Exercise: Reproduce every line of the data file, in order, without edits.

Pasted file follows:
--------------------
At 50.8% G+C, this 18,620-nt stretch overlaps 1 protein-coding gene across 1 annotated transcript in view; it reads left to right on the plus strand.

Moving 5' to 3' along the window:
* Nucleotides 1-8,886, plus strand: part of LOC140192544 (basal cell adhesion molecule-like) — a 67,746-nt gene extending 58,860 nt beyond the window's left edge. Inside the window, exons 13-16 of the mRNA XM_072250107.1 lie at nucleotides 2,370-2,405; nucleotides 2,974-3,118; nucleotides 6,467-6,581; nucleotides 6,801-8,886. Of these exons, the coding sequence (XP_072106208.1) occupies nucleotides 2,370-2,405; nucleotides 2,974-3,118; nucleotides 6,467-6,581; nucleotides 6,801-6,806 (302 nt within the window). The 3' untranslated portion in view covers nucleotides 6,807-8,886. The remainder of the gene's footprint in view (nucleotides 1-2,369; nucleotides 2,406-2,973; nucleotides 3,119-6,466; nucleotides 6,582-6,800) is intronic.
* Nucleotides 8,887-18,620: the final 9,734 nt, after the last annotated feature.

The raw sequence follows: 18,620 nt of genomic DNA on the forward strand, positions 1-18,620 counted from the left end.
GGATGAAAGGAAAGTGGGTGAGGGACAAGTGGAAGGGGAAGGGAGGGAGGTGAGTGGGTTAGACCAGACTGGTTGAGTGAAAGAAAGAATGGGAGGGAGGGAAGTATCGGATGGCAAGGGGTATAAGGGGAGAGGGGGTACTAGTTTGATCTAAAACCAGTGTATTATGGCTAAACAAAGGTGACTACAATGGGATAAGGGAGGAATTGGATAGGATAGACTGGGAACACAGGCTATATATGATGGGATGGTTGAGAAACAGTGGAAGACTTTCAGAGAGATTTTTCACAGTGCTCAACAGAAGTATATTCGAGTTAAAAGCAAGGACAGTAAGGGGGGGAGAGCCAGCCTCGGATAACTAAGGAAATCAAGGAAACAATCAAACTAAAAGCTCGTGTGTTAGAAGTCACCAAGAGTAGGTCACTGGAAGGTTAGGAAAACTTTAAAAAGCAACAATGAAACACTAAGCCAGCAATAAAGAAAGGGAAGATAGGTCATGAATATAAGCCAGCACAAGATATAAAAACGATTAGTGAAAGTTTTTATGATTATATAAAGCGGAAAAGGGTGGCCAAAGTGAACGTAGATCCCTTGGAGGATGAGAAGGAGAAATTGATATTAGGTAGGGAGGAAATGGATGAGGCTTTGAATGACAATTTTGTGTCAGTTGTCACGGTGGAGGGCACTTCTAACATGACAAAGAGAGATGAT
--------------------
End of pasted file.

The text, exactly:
At 50.8% G+C, this 18,620-nt stretch overlaps 1 protein-coding gene across 1 annotated transcript in view; it reads left to right on the plus strand.

Moving 5' to 3' along the window:
* Nucleotides 1-8,886, plus strand: part of LOC140192544 (basal cell adhesion molecule-like) — a 67,746-nt gene extending 58,860 nt beyond the window's left edge. Inside the window, exons 13-16 of the mRNA XM_072250107.1 lie at nucleotides 2,370-2,405; nucleotides 2,974-3,118; nucleotides 6,467-6,581; nucleotides 6,801-8,886. Of these exons, the coding sequence (XP_072106208.1) occupies nucleotides 2,370-2,405; nucleotides 2,974-3,118; nucleotides 6,467-6,581; nucleotides 6,801-6,806 (302 nt within the window). The 3' untranslated portion in view covers nucleotides 6,807-8,886. The remainder of the gene's footprint in view (nucleotides 1-2,369; nucleotides 2,406-2,973; nucleotides 3,119-6,466; nucleotides 6,582-6,800) is intronic.
* Nucleotides 8,887-18,620: the final 9,734 nt, after the last annotated feature.

The raw sequence follows: 18,620 nt of genomic DNA on the forward strand, positions 1-18,620 counted from the left end.
GGATGAAAGGAAAGTGGGTGAGGGACAAGTGGAAGGGGAAGGGAGGGAGGTGAGTGGGTTAGACCAGACTGGTTGAGTGAAAGAAAGAATGGGAGGGAGGGAAGTATCGGATGGCAAGGGGTATAAGGGGAGAGGGGGTACTAGTTTGATCTAAAACCAGTGTATTATGGCTAAACAAAGGTGACTACAATGGGATAAGGGAGGAATTGGATAGGATAGACTGGGAACACAGGCTATATATGATGGGATGGTTGAGAAACAGTGGAAGACTTTCAGAGAGATTTTTCACAGTGCTCAACAGAAGTATATTCGAGTTAAAAGCAAGGACAGTAAGGGGGGGAGAGCCAGCCTCGGATAACTAAGGAAATCAAGGAAACAATCAAACTAAAAGCTCGTGTGTTAGAAGTCACCAAGAGTAGGTCACTGGAAGGTTAGGAAAACTTTAAAAAGCAACAATGAAACACTAAGCCAGCAATAAAGAAAGGGAAGATAGGTCATGAATATAAGCCAGCACAAGATATAAAAACGATTAGTGAAAGTTTTTATGATTATATAAAGCGGAAAAGGGTGGCCAAAGTGAACGTAGATCCCTTGGAGGATGAGAAGGAGAAATTGATATTAGGTAGGGAGGAAATGGATGAGGCTTTGAATGACAATTTTGTGTCAGTTGTCACGGTGGAGGGCACTTCTAACATGACAAAGAGAGATGAT